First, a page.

The Trackers by Charles Frazier (Literary Historical Fiction)

Writing: 5/5 Characters: 4.5/5 Plot: 4/5

Works Progress Administration (WPA) painter, Val Welch, heads West for an enviable New Deal commission in small town Dawes, Wyoming. His remit: to paint a mural in the town Post Office that represents the region. His chosen topic: “The Energy of America or the natural and human history of this place.” He is offered free lodgings at the ranch of the wealthy John Long and his wife, Eve, a former honky tonk singer with her own troubled past. Faro, a rather iconic tough cowboy (and complete horse whisperer) is one of those mysterious characters who draws you in against your conscious inclination.

When Eve runs off, Val takes a break from painting to moonlight as a tracker, criss-crossing the Depression riddled country in search of her. It’s a rich narrative, teeming with individual stories and told from a young (and somewhat embittered) painter’s eye. His search takes him from Wyoming to Seattle to San Francisco to Florida — each location suffering from the Depression in its own Hellish way. Each character — from the four leads to the many supporting — is both an individual and an obvious product of his or her history in these troubled times. We are treated to Val’s narrative commentary on the way, ranging from his own hopes and desires to his surprises to his inner rantings on subjects of government, greed, and some (previously unknown to me) dispiriting Supreme Court Decisions.

The deep dives (scattered throughout the story) on how the mural was conceived and executed were engrossing. It was to be done in “roughly the ancient way” and I enjoyed learning about how to make, tint, and use tempera paint, build scaffolding, and simply look at the world in a different (artistic) way.


The story is bold, expansive, and yet also intricately detailed. Excellent writing — see some of my favorite quotes below. I liked the balance between action and introspection, and I loved the description of the physical surroundings integrated with internal landscape of Val’s thoughts.

Highly recommended.

Some great quotes:
“Looking now, the missing element — and it was down in a deep crater — was the violence of the West. Not so much the physical geography, but the violence inherent in the concept of the West, the politically and culturally and religiously ordained rapacity smearing blood all over the fresh beauty.”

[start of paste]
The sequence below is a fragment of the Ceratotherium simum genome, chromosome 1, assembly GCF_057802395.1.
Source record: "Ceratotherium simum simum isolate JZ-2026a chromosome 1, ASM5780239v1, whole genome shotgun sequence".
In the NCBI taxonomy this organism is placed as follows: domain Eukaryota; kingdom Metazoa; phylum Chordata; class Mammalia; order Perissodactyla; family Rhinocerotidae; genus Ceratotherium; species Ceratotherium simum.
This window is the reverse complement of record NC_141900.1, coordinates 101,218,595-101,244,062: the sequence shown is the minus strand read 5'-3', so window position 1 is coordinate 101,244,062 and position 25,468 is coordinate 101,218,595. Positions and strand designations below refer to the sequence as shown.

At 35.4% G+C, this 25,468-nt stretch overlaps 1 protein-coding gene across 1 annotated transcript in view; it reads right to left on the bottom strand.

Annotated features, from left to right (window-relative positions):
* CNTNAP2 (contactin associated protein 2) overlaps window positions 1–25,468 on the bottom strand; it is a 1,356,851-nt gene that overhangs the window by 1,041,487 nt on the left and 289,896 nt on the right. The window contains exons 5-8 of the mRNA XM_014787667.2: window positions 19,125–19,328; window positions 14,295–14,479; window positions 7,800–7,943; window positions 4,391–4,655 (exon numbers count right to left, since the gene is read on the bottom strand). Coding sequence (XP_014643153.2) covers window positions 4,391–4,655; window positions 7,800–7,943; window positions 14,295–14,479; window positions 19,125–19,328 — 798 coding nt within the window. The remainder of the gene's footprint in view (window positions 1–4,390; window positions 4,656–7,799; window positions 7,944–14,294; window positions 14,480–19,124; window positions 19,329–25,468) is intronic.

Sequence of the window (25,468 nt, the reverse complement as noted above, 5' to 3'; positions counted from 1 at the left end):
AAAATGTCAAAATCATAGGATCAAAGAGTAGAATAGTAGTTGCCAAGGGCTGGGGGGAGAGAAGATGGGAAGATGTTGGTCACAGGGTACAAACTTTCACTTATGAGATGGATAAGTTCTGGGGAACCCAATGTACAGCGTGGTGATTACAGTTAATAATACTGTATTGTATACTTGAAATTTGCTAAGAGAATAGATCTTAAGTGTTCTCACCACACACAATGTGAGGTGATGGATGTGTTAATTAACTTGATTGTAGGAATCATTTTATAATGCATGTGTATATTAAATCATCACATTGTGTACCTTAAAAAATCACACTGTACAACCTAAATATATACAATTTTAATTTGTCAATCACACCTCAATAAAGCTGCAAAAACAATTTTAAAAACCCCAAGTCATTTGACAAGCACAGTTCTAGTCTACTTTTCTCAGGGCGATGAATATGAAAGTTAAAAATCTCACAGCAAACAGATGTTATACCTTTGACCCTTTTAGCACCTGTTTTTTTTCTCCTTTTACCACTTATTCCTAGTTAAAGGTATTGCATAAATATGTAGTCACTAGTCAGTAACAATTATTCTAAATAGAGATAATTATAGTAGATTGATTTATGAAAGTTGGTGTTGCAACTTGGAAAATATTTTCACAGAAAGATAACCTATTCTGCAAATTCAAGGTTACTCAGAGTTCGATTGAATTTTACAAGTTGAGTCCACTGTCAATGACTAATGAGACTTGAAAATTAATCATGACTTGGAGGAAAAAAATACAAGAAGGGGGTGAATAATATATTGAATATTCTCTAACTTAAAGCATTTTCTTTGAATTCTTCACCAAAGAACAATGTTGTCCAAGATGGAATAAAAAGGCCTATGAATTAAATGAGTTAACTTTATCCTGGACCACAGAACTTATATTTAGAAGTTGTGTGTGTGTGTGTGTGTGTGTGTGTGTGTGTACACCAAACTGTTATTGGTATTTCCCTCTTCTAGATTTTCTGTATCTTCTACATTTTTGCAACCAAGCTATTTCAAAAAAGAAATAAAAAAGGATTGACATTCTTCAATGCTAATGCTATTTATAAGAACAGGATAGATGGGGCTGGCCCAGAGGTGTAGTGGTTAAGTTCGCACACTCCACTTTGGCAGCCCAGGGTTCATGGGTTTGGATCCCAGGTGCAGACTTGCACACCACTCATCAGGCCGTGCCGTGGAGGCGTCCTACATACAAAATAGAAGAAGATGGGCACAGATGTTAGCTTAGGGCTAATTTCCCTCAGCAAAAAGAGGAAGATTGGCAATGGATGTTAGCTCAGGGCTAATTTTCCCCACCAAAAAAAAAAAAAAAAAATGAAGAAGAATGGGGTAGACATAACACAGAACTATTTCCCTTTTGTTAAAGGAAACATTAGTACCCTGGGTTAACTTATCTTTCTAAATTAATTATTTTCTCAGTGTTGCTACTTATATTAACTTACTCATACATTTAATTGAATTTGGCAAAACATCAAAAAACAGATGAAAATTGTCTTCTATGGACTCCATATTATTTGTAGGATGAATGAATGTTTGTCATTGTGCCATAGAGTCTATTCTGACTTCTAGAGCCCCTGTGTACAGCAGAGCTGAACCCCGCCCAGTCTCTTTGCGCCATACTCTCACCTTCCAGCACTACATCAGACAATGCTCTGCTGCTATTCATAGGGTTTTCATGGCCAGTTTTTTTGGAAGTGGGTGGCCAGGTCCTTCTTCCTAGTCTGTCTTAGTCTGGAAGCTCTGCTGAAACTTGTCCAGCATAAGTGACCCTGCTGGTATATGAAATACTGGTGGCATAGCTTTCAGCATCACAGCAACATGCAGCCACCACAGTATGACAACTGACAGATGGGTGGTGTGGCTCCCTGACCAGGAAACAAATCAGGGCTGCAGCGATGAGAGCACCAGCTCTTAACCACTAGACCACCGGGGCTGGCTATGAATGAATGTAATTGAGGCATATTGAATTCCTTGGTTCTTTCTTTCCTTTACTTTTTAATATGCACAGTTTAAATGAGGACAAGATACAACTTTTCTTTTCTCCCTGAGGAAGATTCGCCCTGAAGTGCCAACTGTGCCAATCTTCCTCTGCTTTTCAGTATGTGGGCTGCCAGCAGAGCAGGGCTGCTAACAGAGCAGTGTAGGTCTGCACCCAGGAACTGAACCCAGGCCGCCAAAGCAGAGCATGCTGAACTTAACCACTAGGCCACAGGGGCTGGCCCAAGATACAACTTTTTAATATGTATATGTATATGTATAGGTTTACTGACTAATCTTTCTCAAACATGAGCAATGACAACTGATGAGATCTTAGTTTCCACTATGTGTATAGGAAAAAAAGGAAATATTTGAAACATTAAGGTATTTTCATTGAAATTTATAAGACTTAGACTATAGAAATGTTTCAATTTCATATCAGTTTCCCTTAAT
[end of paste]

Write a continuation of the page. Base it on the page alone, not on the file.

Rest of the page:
“Traveling the country, town by town, I felt a heady drift of grief and sometimes a breakthrough of optimism from the long Depression.”

“So the mural’s main argument, however it was shaped, was that this particular place held importance and was not forgotten after all.”

“The look seemed inhuman until I realized that just because I might never have felt or thought whatever passed through Faro’s mind and body in that flicker of time did not mean it wasn’t human.”

“Which struck me, a childless man with the first number in his age still two, as a better position on childrearing if you meant it metaphorically and if the floor wasn’t rock-hard hexagonal tile laid over a slab of concrete.”

“The higher the elevation, the more I felt like I was being rendered transparent by X-rays or gamma rays or whatever.”

“After all, the ultimate expression of Capitalism is not democracy. It’s a dictatorship not of individual men but of corporations with interchangeable leaders. I wasn’t sure if the Depression was straining the structural limits of our Constitution or simply revealing that its fundamental idea were faulty.”

“After Florida — a state equivalent to a hotel towel from somebody else’s bath flung sopping across your face — Wyoming felt clean and brittle, the light fragile as a flake of mica, the high air rare enough to be measured in the lungs and appreciated in its thinness, it’s lack of substance.”

Thank you to Ecco and NetGalley for providing an advance copy of this book in exchange for my honest review. The book will be published on April 11th, 2023

The Dry Grass of August by Anna Jean Mayhew (Historical Fiction)

Writing: 3/5 Plot: 3/5 Characters: 3/5

A coming of age story in a racially divided South. Told from 13-year old Jubie Watts’ perspective, the story follows the Watts family as they travel with their “girl” (their 48-year old negro maid) through the South in August, 1954. From anti-integration signs to a lack of motels and bathrooms willing to accept Mary to downright nastiness and hostility, the narrative heads towards the bad end hinted at in the very first paragraph of the book.

The real story, however, is not about this “bad end.” It’s about Jubie trying to understand how and why different people are treated so very differently. To her, Mary is someone she loves, someone who is the “heart” of their family — but her family, friends, and the white world at large, at best, treat Mary as a useful piece of furniture.

The narrative alternates between the events of August 1954 and the previous eight years with Mary in the household. In some ways, the story feels like a jumble of experiences, without the synthesis and understanding that might come to the narrator later in life. The characters (other than Jubie) are a little two-dimensional and several story elements are left unresolved. In this, the tale is a realistic depiction of the world as seen through the eyes of a 13-year old.

The book includes a lot of historically accurate detail about the time, and the story is compelling — but it felt a bit too long and somewhat oversimplified.

Thank you to Kensington Books and NetGalley for providing an advance copy of this book in exchange for my honest review. The book will be published on Jan. 29, 2019.